Haverhill Mayor James J. Fiorentini outside Haverhill Police Station.
Haverhill Mayor James J. Fiorentini is dismissing a national analysis of FBI data that says the city’s crime rate is “considerably higher than the national average” and “higher than 87 percent of the state’s cities and towns of all sizes.”
The mayor responded crime is actually down over the past 15 years—and down in “very dramatic” ways during the last three years. He said it is inappropriate to compare Haverhill with suburban communities.
“It’s always misleading to compare us with wealthy communities that don’t have the problems we have.”
Haverhill’s crime numbers, based on 2015 FBI data—the newest available—were reported by NeighborhoodScout, an online platform created by Dr. Andrew Schiller, previously a scientist at Oak Ridge National Laboratory and Atomic Energy Complex.
NeighborhoodScout reported Haverhill residents are subject to 25 crimes per 1,000 residents. When it comes to violent crime, however, NeighborhoodScout reports a resident’s chance of becoming a victim is one in 184. The company describes violent crime as rape, murder and non-negligent manslaughter, armed robbery, and aggravated assault, including assault with a deadly weapon.
The company acknowledges the nearby City of Lawrence has a higher crime rate with 32 crimes per 1,000 residents. It reported, “Lawrence has a crime rate that is higher than 94 percent of the state’s cities and towns of all sizes.” “In fact, after researching dangerous places to live, NeighborhoodScout found Lawrence to be one of the top 100 most dangerous cities in the U.S.A.,” the company said.
Fiorentini, who said he will discuss crime as part of his State of the City Address, provided his own analysis, showing crime is down—in all categories except two—from last year. The categories where crime dropped are forcible rape, robbery, burglary, larceny, motor vehicle theft and arson. There was one murder in Haverhill in 2016 compared to none during the prior year and 47 more reports of assault. The number of assaults rose from 272 in 2015 to 319 last year, according to the mayor’s numbers.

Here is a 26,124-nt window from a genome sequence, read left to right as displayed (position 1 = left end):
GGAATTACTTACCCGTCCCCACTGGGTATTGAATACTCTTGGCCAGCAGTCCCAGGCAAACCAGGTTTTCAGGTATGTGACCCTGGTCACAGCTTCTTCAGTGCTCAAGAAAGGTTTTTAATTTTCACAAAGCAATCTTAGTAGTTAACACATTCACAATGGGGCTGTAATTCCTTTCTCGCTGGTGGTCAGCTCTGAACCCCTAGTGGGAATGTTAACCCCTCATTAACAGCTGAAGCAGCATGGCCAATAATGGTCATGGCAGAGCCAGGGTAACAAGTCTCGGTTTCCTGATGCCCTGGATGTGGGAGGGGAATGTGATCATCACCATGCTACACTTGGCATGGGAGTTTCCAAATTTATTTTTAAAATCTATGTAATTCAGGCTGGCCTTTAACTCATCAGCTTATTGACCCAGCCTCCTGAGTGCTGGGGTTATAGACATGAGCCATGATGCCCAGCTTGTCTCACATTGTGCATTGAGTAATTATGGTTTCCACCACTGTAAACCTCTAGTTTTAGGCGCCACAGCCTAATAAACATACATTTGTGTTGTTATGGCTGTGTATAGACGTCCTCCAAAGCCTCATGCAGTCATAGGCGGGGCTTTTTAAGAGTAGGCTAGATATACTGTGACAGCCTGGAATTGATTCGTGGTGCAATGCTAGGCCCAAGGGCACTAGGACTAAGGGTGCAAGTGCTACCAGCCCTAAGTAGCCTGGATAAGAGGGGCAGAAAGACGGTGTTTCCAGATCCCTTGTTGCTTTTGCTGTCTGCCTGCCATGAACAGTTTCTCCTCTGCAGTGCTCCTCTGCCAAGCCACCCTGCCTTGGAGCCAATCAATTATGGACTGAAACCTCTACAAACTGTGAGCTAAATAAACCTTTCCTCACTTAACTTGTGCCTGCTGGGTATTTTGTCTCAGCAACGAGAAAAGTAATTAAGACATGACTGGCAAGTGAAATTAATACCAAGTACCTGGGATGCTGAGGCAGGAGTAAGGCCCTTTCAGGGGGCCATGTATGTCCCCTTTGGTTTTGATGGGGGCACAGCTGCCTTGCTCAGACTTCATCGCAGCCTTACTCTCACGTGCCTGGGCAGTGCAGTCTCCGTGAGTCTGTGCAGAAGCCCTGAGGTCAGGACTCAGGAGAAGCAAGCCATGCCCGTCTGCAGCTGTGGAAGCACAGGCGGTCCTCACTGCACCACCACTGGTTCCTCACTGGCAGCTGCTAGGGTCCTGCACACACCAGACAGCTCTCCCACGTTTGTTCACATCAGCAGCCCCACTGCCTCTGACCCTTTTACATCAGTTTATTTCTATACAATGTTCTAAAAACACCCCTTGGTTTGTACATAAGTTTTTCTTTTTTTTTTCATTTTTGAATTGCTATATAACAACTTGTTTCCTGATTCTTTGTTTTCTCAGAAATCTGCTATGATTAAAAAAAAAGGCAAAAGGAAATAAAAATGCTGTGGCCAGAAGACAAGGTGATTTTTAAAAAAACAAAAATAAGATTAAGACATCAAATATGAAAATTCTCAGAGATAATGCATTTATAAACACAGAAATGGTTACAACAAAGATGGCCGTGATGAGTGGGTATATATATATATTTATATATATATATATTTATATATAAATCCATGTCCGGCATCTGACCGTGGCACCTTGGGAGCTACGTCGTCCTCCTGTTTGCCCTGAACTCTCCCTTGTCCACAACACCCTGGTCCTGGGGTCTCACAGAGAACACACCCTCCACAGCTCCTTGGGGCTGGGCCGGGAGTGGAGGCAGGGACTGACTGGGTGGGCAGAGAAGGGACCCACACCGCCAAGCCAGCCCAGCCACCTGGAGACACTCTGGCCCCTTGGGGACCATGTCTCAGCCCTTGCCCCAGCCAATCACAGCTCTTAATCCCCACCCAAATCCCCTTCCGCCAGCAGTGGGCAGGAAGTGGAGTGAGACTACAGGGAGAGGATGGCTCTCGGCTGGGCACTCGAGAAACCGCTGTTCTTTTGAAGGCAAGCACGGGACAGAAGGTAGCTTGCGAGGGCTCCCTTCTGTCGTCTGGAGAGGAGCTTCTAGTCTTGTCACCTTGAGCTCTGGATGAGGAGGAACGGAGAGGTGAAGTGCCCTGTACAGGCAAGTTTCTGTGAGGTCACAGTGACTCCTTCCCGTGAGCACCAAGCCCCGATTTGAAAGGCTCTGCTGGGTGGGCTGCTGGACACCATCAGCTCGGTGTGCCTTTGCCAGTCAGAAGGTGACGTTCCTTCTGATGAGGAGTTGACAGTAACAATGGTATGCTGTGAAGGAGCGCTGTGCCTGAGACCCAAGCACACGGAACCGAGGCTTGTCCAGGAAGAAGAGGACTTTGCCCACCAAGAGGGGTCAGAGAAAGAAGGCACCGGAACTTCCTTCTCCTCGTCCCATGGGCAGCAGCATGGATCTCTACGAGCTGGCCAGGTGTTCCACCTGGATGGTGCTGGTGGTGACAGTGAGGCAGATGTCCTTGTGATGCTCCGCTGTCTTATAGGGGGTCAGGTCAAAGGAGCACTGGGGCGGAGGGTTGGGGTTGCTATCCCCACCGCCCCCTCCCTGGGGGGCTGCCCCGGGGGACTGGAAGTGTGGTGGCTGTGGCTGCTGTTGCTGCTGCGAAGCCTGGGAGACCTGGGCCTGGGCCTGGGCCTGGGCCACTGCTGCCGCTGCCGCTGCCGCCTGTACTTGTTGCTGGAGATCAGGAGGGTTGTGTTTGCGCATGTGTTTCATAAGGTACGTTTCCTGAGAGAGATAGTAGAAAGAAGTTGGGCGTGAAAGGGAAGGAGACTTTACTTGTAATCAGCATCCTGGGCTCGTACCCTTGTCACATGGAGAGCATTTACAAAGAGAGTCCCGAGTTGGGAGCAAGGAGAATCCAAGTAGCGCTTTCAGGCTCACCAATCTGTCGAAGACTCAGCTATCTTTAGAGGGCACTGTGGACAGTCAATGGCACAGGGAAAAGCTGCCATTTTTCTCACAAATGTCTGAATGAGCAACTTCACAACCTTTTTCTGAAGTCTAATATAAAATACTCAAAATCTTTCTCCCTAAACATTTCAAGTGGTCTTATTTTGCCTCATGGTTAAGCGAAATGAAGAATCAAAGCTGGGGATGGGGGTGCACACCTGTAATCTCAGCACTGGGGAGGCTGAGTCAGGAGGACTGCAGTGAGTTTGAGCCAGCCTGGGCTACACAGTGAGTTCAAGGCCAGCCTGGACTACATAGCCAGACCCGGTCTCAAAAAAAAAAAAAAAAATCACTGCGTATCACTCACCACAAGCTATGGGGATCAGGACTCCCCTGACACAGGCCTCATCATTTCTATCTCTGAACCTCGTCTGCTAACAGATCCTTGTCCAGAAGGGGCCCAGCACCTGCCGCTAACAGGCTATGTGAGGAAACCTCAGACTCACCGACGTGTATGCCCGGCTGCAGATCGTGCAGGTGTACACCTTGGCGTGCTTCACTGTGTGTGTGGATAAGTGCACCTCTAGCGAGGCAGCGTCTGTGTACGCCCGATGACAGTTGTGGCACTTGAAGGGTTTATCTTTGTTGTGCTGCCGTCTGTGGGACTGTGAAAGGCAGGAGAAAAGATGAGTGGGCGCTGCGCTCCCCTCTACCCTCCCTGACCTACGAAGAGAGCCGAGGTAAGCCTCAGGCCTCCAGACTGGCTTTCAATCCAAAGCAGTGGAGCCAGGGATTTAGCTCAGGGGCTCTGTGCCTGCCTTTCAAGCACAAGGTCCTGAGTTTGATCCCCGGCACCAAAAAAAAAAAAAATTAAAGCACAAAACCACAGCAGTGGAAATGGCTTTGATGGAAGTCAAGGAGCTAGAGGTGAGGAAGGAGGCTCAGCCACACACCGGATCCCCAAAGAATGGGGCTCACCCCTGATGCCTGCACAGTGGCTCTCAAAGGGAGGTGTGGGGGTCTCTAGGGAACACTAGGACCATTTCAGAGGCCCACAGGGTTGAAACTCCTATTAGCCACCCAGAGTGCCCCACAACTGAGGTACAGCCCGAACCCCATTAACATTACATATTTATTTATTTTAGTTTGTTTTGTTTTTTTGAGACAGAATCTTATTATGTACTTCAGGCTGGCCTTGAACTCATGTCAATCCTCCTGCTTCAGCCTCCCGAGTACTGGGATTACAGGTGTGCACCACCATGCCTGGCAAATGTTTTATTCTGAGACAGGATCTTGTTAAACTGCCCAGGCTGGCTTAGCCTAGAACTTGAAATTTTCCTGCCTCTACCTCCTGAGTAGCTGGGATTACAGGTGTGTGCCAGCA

Total crime, however, dropped 1,811 reports in 2015 to 1,616 last year, the mayor said.
“We can’t be compared to suburbs where there is very few people and almost no crime. We had a steady and solid drop in crime.”
FBI’s 2016 won’t be available until later this year.
Haverhill City Council President John A. Michitson told WHAV he would not comment on FBI data until he has had a chance to review it. He did use the opportunity, though, to push his contention the city council must have a “workshop” with police at budget time. He listed the objectives of such a meeting.
“Try to determine what the data means, where the problems are in the city, where we fall short in providing resources and then talk about the possible solutions.”
Michitson said the mayor has agreed to hold such workshops—beginning with a review of the public works department. The council president noted the public has a great interest in public safety.
“That was clearly the highest priority at the citizens’ outreach meeting that we had.”
Haverhill Police Chief Alan R. DeNaro referred all questions to the mayor.